- The rest of the settings (Eye Offsets, clear flags, near/far clip, background color) all serve as shortcuts for editing properties across all cameras that are within the hierarchy of the immersive display projection prefab. To sync edits made to Master Tracking Data to all of the cameras, right click on the title of the script and choose “Sync Camera Settings”
Several VRPNTrack scripts exist on different objects in the hierarchy. This script connects a particular tracked channel to an object in Unity. For example, by default the object “Tracker Rotation” obtains the tracked rotation (check box “Track Rotation” is on) returned by VRPN for channel 0.
“Tracker Address” should be set to the tracker address name as used by VRPN. For example, for an Intersene900 tracking system, “Isense900@<VRPN Server Address>” is used for 6-dof trackers, and “Wand#@<VRPN Server Address>” is used for button and analog tracking.
Most of the prefabs are setup to use a CAVE wand-style input device for basic navigation.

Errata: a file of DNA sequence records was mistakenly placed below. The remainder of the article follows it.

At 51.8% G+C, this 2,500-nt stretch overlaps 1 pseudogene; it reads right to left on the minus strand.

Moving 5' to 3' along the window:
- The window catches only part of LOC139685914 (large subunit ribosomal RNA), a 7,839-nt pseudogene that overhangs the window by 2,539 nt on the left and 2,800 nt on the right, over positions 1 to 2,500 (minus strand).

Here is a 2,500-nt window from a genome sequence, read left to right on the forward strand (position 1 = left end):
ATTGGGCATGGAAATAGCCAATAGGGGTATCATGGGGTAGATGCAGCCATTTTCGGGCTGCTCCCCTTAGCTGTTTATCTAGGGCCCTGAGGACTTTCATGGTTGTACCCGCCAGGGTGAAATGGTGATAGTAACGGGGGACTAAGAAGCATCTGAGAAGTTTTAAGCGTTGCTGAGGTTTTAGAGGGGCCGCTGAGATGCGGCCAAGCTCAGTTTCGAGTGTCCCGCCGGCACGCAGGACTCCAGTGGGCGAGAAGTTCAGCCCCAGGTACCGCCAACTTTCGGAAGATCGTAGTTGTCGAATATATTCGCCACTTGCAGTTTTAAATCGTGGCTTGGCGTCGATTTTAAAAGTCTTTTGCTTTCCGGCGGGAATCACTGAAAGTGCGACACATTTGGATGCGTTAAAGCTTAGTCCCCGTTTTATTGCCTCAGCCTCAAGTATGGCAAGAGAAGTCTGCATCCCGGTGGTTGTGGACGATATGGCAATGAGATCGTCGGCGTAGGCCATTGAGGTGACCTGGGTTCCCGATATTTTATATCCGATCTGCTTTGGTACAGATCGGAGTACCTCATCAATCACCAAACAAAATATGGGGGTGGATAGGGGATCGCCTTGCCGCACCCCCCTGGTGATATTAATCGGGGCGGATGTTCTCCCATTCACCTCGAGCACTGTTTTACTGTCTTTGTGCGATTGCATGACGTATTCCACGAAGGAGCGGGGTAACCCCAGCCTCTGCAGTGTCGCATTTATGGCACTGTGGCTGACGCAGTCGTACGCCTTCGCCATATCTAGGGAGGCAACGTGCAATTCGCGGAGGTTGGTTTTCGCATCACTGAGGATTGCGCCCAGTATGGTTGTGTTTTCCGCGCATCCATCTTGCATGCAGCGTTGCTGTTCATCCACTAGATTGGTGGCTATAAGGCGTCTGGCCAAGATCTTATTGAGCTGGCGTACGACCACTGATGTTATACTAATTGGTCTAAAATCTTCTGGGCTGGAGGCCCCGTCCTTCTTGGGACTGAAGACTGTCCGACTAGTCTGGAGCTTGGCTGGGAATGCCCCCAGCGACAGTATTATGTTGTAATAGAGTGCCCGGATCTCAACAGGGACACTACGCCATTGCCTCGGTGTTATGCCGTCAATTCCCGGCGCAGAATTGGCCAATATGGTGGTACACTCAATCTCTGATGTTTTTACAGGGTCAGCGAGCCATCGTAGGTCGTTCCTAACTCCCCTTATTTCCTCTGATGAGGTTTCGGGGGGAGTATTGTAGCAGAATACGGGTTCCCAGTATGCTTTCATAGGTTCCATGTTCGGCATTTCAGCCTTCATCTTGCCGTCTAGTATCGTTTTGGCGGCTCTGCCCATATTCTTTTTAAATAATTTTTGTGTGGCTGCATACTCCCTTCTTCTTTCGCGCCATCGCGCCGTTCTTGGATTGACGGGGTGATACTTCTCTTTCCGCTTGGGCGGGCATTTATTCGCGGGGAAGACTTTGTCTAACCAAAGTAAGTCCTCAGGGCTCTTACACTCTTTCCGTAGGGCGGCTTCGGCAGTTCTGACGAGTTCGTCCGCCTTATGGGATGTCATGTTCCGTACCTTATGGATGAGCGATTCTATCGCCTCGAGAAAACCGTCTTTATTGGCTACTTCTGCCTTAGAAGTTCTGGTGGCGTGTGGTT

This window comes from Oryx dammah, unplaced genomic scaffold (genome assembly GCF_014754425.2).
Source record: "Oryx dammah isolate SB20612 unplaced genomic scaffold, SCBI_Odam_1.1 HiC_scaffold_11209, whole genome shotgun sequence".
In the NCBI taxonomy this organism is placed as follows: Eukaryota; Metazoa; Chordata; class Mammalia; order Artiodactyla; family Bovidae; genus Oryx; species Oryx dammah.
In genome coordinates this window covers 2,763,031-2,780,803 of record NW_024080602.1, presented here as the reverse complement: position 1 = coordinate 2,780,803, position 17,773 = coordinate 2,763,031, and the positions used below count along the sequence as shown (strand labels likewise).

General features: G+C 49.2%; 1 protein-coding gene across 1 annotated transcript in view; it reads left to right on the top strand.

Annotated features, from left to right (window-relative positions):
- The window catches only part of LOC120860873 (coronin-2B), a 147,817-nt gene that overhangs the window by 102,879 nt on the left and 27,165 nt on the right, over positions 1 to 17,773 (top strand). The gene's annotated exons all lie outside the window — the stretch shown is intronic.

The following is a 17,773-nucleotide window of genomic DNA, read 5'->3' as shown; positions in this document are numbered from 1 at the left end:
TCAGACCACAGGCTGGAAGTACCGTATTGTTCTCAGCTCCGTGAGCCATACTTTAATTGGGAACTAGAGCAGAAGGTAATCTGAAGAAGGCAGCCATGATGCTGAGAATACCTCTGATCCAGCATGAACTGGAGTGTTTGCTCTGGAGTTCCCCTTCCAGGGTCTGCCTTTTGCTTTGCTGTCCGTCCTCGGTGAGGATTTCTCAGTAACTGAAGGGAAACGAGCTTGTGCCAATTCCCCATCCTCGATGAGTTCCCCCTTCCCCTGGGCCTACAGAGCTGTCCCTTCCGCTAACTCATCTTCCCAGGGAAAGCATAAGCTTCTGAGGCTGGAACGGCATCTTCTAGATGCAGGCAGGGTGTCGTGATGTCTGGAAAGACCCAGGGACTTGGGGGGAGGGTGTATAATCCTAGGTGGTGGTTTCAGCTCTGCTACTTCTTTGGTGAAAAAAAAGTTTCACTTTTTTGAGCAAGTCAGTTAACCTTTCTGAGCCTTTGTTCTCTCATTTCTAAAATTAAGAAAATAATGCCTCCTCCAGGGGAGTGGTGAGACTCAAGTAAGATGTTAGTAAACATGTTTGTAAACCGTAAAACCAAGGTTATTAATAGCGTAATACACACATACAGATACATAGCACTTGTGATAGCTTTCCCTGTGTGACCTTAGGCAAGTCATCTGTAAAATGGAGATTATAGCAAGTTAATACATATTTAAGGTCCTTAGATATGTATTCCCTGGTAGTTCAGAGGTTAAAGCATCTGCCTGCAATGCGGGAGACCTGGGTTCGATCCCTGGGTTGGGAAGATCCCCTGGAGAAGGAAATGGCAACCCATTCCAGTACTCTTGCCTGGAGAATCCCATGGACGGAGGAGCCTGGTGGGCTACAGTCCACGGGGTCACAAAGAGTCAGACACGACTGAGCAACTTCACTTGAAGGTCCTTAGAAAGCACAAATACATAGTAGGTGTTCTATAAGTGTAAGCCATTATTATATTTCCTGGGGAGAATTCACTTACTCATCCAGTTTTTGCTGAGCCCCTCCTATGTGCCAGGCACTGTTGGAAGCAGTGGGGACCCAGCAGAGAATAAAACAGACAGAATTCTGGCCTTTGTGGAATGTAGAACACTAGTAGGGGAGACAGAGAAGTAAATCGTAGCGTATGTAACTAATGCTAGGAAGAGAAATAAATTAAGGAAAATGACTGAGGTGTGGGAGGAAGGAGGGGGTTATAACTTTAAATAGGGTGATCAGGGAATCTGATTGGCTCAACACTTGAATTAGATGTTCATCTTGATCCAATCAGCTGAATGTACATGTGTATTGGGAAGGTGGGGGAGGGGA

“Holder” should have a reference back to the root object in the prefab hierarchy, this allows the basic navigation – holder only needs to be set for the “WandControls” object.
The final script to edit is Projection Plane which exists on each child of the “Camera Holder” object within the hierarchy. In many of the prefabs, each child of “Camera Holder” defines the link between the plane geometry used to setup the physical projection geometry, and the cameras being used to render to that surface. In each script, “Machine Name” should be set to the machine name of the PC that drives the associated display as defined by the geometry of the “Plane” object that this scripts references. For example, if one machine in your setup drives a front wall, The Projection Plane script on the “Frontcam” object’s “Machine Name” variable should be set to that machine’s name. If another machine drives a floor wall, the Projection Plane script on the “FloorCam” object should be set to the floor machine. In situations where a single machine drives several walls, just set each “Machine Name” variable to that same machine name.